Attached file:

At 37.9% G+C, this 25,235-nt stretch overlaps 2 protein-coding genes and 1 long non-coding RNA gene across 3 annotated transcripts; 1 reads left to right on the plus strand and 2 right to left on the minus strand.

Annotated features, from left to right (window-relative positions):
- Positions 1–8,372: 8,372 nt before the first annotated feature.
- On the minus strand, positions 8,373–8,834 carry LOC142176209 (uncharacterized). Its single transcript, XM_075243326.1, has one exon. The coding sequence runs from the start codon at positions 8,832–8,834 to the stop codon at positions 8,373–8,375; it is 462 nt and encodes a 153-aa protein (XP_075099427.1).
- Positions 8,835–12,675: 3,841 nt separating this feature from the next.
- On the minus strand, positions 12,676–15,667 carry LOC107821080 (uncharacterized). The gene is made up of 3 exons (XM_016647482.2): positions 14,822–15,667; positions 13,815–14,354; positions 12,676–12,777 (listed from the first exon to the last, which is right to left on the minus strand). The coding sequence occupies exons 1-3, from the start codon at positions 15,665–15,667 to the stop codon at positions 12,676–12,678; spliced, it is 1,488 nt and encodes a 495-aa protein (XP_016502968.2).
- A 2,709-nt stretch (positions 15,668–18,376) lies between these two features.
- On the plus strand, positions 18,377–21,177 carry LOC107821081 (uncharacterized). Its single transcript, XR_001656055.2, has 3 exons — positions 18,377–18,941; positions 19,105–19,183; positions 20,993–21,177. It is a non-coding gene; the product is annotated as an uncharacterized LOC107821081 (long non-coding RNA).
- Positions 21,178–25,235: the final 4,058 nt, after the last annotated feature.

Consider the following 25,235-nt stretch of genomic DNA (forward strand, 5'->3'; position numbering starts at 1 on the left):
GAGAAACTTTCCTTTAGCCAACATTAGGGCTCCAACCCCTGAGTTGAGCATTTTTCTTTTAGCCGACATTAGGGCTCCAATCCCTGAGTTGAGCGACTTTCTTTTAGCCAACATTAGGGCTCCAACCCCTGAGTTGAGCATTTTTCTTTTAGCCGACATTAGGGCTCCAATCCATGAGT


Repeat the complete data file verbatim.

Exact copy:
At 37.9% G+C, this 25,235-nt stretch overlaps 2 protein-coding genes and 1 long non-coding RNA gene across 3 annotated transcripts; 1 reads left to right on the plus strand and 2 right to left on the minus strand.

Annotated features, from left to right (window-relative positions):
- Positions 1–8,372: 8,372 nt before the first annotated feature.
- On the minus strand, positions 8,373–8,834 carry LOC142176209 (uncharacterized). Its single transcript, XM_075243326.1, has one exon. The coding sequence runs from the start codon at positions 8,832–8,834 to the stop codon at positions 8,373–8,375; it is 462 nt and encodes a 153-aa protein (XP_075099427.1).
- Positions 8,835–12,675: 3,841 nt separating this feature from the next.
- On the minus strand, positions 12,676–15,667 carry LOC107821080 (uncharacterized). The gene is made up of 3 exons (XM_016647482.2): positions 14,822–15,667; positions 13,815–14,354; positions 12,676–12,777 (listed from the first exon to the last, which is right to left on the minus strand). The coding sequence occupies exons 1-3, from the start codon at positions 15,665–15,667 to the stop codon at positions 12,676–12,678; spliced, it is 1,488 nt and encodes a 495-aa protein (XP_016502968.2).
- A 2,709-nt stretch (positions 15,668–18,376) lies between these two features.
- On the plus strand, positions 18,377–21,177 carry LOC107821081 (uncharacterized). Its single transcript, XR_001656055.2, has 3 exons — positions 18,377–18,941; positions 19,105–19,183; positions 20,993–21,177. It is a non-coding gene; the product is annotated as an uncharacterized LOC107821081 (long non-coding RNA).
- Positions 21,178–25,235: the final 4,058 nt, after the last annotated feature.

Consider the following 25,235-nt stretch of genomic DNA (forward strand, 5'->3'; position numbering starts at 1 on the left):
GAGAAACTTTCCTTTAGCCAACATTAGGGCTCCAACCCCTGAGTTGAGCATTTTTCTTTTAGCCGACATTAGGGCTCCAATCCCTGAGTTGAGCGACTTTCTTTTAGCCAACATTAGGGCTCCAACCCCTGAGTTGAGCATTTTTCTTTTAGCCGACATTAGGGCTCCAATCCATGAGT